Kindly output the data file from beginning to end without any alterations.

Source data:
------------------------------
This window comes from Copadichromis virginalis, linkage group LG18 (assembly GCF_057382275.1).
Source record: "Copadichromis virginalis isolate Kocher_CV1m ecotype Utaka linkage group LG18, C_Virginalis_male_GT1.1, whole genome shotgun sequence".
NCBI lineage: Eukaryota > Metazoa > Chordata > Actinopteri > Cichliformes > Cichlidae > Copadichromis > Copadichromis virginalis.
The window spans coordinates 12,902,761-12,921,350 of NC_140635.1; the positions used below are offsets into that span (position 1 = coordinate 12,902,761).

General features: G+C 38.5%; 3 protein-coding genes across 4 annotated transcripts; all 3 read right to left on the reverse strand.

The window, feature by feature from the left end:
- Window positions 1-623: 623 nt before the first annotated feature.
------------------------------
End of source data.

This window comes from Copadichromis virginalis, linkage group LG18 (assembly GCF_057382275.1).
Source record: "Copadichromis virginalis isolate Kocher_CV1m ecotype Utaka linkage group LG18, C_Virginalis_male_GT1.1, whole genome shotgun sequence".
NCBI lineage: Eukaryota > Metazoa > Chordata > Actinopteri > Cichliformes > Cichlidae > Copadichromis > Copadichromis virginalis.
The window spans coordinates 12,902,761-12,921,350 of NC_140635.1; the positions used below are offsets into that span (position 1 = coordinate 12,902,761).

General features: G+C 38.5%; 3 protein-coding genes across 4 annotated transcripts; all 3 read right to left on the reverse strand.

The window, feature by feature from the left end:
- Window positions 1-623: 623 nt before the first annotated feature.